The shape of a tomato is more important than many of us realize. While some breeding programs focus on disease resistance, higher yield or drought tolerance, University of Georgia plant geneticist Esther van der Knaap and her research team are one step closer to elucidating the protein interactions that regulate the fruit shape of tomatoes.
“The whole appearance of the produce has to be correct for the particular market class, so a slicing tomato has a different shape than a tomato that you use for stews and soups or one that you consume as a snack. Consumers recognize that, but there are also practical reasons for tomato shape selection,” van der Knaap said. “Both from a consumer's point of view when buying fresh produce in the store and for processors, the shape and the size of the tomato is important. You can develop the best, disease-resistant variety, but if it doesn’t have the right dimensions for its intended use, it might not take off as a new variety for the market.”
College of Agricultural and Environmental Sciences Professor van der Knaap has been researching the molecular and genetic determinants of fruit shape for about 20 years with the goal of equipping plant breeders with the information they need to produce the most desirable traits in fruit.
“The more we know about how shape is regulated in tomato, the more tools we can give to breeders working in other crops,” said van der Knaap, explaining that different types of plants — tomatoes and peppers, for example — have the same structural features and pattern of genes.
A new study from van der Knaap’s lab in the Institute of Plant Breeding, Genetics and Genomics, recently published in the journal New Phytologist, identifies that the interaction between TONNEAU1-recruiting motif proteins (TRMs) and ovate family proteins (OFPs) are connected to the control of organ shapes in a number of plant species, including tomatoes. However, the function of the TRM-OFP interaction in regulating shape is unknown.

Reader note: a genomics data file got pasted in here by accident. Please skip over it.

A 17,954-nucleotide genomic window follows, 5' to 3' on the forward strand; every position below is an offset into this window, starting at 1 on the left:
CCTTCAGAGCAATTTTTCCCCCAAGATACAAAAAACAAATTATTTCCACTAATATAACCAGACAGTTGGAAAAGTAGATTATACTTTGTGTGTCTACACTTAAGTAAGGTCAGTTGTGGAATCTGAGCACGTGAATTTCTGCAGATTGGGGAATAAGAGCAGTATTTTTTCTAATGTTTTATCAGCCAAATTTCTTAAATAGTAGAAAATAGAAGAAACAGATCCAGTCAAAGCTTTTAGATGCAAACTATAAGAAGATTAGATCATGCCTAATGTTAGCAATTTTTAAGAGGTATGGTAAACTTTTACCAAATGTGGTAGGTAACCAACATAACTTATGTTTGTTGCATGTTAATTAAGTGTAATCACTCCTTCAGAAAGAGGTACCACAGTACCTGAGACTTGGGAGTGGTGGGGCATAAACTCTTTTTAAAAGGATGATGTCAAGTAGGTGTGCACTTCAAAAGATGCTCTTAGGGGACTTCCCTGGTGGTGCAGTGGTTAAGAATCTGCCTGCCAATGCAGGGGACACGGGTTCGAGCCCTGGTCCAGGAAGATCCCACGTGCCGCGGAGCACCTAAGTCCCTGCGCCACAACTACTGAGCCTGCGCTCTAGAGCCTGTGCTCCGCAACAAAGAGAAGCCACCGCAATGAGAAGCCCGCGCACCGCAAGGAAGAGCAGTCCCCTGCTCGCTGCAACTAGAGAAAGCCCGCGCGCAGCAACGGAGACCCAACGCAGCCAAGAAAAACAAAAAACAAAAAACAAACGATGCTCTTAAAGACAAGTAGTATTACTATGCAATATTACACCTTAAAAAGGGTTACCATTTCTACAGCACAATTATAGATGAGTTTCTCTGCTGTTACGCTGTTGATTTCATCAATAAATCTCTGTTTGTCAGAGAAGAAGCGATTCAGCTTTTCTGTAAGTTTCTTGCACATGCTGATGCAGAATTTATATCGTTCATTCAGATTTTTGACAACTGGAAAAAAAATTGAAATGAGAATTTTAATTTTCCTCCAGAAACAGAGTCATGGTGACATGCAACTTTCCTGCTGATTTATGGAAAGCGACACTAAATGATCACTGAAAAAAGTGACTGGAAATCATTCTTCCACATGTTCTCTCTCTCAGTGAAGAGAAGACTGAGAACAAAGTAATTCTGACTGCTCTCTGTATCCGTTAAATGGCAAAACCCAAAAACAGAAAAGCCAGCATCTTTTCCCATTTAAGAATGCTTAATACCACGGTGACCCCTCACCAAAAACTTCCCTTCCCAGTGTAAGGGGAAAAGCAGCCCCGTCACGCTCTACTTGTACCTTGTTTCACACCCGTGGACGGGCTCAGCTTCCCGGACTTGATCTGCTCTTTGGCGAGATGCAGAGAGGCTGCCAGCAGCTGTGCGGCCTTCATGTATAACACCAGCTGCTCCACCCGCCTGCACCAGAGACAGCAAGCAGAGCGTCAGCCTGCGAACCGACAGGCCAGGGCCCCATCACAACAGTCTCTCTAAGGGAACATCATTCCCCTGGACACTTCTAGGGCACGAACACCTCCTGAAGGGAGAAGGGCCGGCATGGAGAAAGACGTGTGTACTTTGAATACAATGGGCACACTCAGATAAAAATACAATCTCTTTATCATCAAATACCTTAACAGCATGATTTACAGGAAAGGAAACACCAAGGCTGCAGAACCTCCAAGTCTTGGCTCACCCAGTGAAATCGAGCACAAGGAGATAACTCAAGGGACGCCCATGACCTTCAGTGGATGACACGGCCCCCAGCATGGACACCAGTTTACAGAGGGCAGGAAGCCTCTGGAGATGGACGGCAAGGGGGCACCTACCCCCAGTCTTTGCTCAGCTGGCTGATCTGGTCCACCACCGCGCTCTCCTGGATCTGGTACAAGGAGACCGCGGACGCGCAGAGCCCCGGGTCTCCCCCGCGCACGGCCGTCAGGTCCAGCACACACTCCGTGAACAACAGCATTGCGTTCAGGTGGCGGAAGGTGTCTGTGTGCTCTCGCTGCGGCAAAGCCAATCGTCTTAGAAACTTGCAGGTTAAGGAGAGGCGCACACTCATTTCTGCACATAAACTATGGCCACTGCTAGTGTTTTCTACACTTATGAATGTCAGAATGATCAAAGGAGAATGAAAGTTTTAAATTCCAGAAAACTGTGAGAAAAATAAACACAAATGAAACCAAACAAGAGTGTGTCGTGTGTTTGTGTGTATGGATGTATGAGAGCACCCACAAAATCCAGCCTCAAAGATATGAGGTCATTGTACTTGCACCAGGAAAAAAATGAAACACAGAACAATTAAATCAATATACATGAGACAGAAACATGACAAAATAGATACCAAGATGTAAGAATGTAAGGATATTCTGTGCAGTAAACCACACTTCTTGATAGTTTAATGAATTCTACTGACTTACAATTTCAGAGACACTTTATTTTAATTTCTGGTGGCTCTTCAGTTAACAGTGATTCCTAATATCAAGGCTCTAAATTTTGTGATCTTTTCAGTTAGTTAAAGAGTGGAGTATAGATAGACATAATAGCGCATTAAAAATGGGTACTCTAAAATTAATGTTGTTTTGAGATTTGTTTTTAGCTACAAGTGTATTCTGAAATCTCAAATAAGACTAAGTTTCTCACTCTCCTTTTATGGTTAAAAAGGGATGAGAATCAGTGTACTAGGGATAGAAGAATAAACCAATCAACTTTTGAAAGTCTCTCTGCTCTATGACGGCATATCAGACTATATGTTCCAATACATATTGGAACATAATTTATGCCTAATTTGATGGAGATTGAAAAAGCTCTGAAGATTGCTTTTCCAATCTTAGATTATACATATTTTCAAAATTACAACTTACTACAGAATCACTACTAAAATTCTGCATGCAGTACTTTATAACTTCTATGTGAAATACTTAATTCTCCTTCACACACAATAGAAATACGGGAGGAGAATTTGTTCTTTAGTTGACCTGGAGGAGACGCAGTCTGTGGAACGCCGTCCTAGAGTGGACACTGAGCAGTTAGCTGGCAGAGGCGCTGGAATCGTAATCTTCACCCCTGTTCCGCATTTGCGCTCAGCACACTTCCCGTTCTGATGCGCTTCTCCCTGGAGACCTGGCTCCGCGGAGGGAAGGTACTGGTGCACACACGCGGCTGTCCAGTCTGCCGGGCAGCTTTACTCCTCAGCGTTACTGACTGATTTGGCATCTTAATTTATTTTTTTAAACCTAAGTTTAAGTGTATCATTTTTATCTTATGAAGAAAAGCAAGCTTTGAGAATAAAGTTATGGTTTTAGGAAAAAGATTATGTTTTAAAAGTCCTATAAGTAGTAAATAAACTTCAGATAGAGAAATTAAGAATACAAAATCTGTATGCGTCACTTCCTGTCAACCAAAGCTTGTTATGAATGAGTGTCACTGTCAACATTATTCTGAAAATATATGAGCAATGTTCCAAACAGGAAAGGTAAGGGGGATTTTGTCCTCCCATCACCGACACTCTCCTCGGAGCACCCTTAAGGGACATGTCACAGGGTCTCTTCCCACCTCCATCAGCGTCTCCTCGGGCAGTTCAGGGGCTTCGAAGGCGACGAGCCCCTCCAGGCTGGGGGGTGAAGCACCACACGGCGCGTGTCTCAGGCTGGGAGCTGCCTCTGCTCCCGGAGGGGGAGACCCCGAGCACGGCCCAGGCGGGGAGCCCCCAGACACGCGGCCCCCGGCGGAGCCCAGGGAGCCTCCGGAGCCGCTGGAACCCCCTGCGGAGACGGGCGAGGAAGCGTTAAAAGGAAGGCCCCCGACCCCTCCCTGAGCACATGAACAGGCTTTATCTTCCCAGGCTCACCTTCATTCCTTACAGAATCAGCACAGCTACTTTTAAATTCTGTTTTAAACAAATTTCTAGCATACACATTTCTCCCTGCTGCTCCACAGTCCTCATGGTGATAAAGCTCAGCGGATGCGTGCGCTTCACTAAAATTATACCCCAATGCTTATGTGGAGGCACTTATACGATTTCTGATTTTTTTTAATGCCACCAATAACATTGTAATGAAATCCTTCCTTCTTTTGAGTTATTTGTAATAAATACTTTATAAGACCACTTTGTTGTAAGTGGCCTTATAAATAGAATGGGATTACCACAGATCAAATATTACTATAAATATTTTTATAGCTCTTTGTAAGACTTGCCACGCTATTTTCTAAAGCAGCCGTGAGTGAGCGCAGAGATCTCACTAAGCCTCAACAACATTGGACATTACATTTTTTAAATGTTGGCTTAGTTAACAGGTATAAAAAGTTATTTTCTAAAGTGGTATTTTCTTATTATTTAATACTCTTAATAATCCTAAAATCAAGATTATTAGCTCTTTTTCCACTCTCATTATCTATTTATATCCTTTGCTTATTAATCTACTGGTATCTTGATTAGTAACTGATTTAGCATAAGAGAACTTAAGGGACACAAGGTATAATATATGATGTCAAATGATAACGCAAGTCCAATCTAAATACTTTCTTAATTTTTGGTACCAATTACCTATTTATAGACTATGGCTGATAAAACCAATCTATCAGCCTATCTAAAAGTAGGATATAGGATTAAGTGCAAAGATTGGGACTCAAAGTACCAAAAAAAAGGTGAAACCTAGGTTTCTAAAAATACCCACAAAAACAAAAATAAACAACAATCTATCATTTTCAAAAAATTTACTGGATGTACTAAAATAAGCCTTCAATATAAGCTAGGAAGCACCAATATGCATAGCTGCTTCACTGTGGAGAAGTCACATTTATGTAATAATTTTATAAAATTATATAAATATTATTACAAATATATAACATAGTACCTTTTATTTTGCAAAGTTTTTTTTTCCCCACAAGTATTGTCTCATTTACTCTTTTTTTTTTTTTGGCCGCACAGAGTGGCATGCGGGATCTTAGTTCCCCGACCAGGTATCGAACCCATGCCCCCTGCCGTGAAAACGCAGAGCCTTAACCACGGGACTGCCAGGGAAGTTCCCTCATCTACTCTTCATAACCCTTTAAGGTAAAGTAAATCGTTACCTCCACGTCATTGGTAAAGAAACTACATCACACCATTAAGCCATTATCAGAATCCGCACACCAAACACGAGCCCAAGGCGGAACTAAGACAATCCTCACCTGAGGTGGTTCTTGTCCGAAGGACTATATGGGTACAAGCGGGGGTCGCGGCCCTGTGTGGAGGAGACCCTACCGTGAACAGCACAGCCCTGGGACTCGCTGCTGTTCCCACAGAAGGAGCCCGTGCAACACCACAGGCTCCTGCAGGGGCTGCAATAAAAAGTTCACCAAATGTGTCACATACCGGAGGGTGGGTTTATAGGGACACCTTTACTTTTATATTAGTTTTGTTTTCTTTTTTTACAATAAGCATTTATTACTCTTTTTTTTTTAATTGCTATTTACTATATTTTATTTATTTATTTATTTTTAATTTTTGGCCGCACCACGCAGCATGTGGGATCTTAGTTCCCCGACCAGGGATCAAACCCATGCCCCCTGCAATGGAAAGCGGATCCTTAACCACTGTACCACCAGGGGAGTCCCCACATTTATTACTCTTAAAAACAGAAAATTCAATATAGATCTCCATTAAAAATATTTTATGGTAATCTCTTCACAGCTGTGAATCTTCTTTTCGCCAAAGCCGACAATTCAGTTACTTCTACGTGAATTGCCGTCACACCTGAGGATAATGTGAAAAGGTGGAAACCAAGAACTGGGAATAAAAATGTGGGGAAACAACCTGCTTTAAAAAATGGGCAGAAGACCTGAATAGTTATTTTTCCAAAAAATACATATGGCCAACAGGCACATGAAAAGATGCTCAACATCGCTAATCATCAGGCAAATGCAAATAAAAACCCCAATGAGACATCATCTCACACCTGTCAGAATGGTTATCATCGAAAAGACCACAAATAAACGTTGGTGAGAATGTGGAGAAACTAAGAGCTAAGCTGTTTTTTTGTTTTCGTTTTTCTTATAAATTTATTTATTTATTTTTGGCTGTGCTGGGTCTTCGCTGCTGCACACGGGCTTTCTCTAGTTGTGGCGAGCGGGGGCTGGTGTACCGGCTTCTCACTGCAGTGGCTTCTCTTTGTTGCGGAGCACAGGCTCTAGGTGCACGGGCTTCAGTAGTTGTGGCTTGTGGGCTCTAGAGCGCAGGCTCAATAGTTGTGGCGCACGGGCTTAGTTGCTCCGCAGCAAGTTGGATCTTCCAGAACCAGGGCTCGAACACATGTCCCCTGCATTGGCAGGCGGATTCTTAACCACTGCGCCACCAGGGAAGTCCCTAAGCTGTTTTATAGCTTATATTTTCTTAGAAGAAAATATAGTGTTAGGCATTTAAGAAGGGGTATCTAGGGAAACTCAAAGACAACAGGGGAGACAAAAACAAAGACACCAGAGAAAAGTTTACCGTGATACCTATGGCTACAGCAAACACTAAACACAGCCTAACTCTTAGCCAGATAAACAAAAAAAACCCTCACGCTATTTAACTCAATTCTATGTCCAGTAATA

“That is the knowledge we are creating. A few years ago, we published on one gene in the TRM family that influences shape, but it turns out that there are many more subtleties. Now we have found that there are several other TRMs from the same family that have a function in determining fruit shape,” van der Knaap said.
These new findings indicate that the TRM family of proteins appear to have roles in the shape of the fruit a plant produces. Because different genes control fruit growth on different axes — think wide or tall — breeders can begin to apply van der Knaap’s research into controlling fruit shape with disease-resistant genes to come up with optimal market varieties for each type of fruit.
“My lab does not directly breed for new varieties, but with this research, we've given breeders tools to do exactly what the market requires,” van der Knaap said. “If we need to create a certain shape, now we know the key parts that contribute to that. If you can — very early in the breeding cycle — already make sure that the fruits are going to be of the right size and the right shape, then the breeding cycle can be sped up. That's the application of our research.”
While van der Knaap’s team demonstrated that TRM-OFP protein interactions affect shape, the changes were more subtle than expected.
“The mutations in both OFP and TRM were expected to have a strong effect on shape. But it turns out that the effect is very subtle, and that tells us that we have to dig a little deeper to figure out the other components of shape,” she said. “We expect that the TRM-OFP protein interactions occur in many plants, and therefore, any research that sheds more light on this process should uncover more about the regulation of plant cell division.”